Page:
Conservative icon Newt Gingrich, the former speaker of the U.S. House who’s mounting a run at the White House, lambasted a Republican plan to overhaul Medicare over the weekend, calling it "right-wing social engineering.”
Gingrich also voiced his support for the controversial lynch-pin of President Barack Obama’s landmark health care reform law, the so-called individual mandate, which is the object of a slew of constitutional challenges in courts around the country.
“Most Republican voters agree with the principle that people have some responsibility to pay for their costs,” Gingrich told the Wall Street Journal.
That’s in stark contrast to another of the GOP’s White House hopefuls, former Mass. governor Mitt Romney. That state passed a pioneering health care reform law back in 2006 on Romney’s watch, a fact that’s already caused him some discomfort on the campaign trail. Last week the Journal took Romney’s new health care reform proposal apart and criticized him for backing away from the Bay State system he put in place — and from his avowed support for the individual mandate in the Commonwealth’s health care law.
Romney fired back at the WSJ May 13, defending the Massachusetts system and taking issue with several of its contentions. But he faces a hard sell to voters over his apparent reversal, having to convince them on one hand that he wasn’t wrong back then and, on the other, that he’s not wrong now.
Medicare trustees: We’ll be broke by 2024
The board of trustees for Medicare says the trust fund behind the public health insurance program will be denuded by 2024, five years earlier than the board predicted last year.
The decline is being fueled by ever-increasing health care costs and declining payroll taxes, which help fund Medicare.
In its annual report, the board said part of the problem is the uncertainty around the assumptions that under-gird predictions for Medicare over the longer term, according to the Journal‘s Health Blog:
"New technologies and interventions will continue to expand the capabilities of medicine and to affect the cost of health care in ways that are difficult to predict. Private stakeholders are redoubling their efforts to curb cost growth, but the extent of their success and the effects of these endeavors on Medicare’s costs are yet to be determined. Also unknown is how effective the significant federal health legislation enacted in 2010 will be at moderating cost growth for Medicare. If the legislation’s cost-reducing innovations in the delivery of and payment for health services were not successful, or if health care providers could not accommodate the slower growth in Medicare payment rates mandated by the new law, Medicare costs would be significantly higher than shown in the Trustees Report."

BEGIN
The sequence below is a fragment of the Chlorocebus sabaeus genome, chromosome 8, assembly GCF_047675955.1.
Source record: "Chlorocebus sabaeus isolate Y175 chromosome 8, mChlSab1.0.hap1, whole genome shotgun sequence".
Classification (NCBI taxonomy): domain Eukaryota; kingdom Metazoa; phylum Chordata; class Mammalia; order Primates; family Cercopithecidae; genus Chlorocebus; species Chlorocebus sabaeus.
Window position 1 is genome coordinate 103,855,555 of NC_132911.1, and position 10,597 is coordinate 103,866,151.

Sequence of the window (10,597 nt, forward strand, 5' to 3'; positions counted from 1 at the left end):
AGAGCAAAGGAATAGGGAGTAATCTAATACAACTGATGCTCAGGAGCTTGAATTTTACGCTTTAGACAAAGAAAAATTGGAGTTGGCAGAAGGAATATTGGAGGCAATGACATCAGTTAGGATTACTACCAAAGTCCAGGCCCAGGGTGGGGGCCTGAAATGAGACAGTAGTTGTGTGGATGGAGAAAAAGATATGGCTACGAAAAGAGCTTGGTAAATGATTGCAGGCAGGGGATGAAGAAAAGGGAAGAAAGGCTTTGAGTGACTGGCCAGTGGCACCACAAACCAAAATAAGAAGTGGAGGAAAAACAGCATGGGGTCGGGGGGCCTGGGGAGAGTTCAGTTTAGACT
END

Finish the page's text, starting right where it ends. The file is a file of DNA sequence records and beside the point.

Kathleen Sebelius, secretary of the U.S. Health & Human Services Dept., who sits on the trustee board, rushed to re-assure that Medicare is not headed off a cliff.
Medicare and Social Security "are strong," Sebelius wrote in a May 13 blog post on the agency’s website, but legislators from both sides of the aisle must “continue to work together to address the long-term solvency of the programs so that we keep the promise of Medicare and Social Security to future generations of Americans.”
"There is far more work to be done,” she wrote.
What health care reform? Health insurers post Q1 profits
Health insurance companies are putting up huge profits even as they cry "foul" over the Patient Protection & Affordable Care Act, and the industry even boasts the best-paid CEO in the land.
That would be Stephen Hemsley, who sits in the corner office at the largest U.S. health insurance provider, UnitedHealth Group (NYSE:UNH). Hemsley pulls down $102 million a year and owns another $111 million worth of UNH stock, according to the McClatchy news service.
In recent weeks, Aetna, Humana, Coventry, WellPoint and Cigna also announced hefty profits, according to the news service.
Picking up the pieces after a medical malpractice lawsuit
Physicians faced with a medical malpractice lawsuit often find that it affects every facet of their lives, even after the suit is over. Given that 60 percent of all docs get sued before they’re 55, the collective toll is vast.
“It’s frequently a death note to a doctor’s practice and to his career,” Dr. Marvin Firestone told American Medical News. “The doctor either feels like, or is treated like, a leper in the medical community.”
The average cost of settling a medical liability case was nearly $325,000 in 2009, up 14 percent since the turn of the decade, according to the American Medical Assn.